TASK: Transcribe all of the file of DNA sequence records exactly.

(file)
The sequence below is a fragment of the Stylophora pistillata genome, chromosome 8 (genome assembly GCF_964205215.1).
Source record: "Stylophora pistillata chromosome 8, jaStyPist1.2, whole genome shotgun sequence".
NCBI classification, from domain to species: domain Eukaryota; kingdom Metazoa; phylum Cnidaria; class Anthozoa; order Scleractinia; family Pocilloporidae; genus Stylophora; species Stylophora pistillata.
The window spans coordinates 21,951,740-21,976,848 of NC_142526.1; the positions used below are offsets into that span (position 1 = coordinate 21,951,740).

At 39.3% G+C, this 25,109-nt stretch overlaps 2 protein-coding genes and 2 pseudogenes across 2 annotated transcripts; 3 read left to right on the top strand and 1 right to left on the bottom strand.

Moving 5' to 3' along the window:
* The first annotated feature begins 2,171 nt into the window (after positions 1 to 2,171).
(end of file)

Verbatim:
The sequence below is a fragment of the Stylophora pistillata genome, chromosome 8 (genome assembly GCF_964205215.1).
Source record: "Stylophora pistillata chromosome 8, jaStyPist1.2, whole genome shotgun sequence".
NCBI classification, from domain to species: domain Eukaryota; kingdom Metazoa; phylum Cnidaria; class Anthozoa; order Scleractinia; family Pocilloporidae; genus Stylophora; species Stylophora pistillata.
The window spans coordinates 21,951,740-21,976,848 of NC_142526.1; the positions used below are offsets into that span (position 1 = coordinate 21,951,740).

At 39.3% G+C, this 25,109-nt stretch overlaps 2 protein-coding genes and 2 pseudogenes across 2 annotated transcripts; 3 read left to right on the top strand and 1 right to left on the bottom strand.

Moving 5' to 3' along the window:
* The first annotated feature begins 2,171 nt into the window (after positions 1 to 2,171).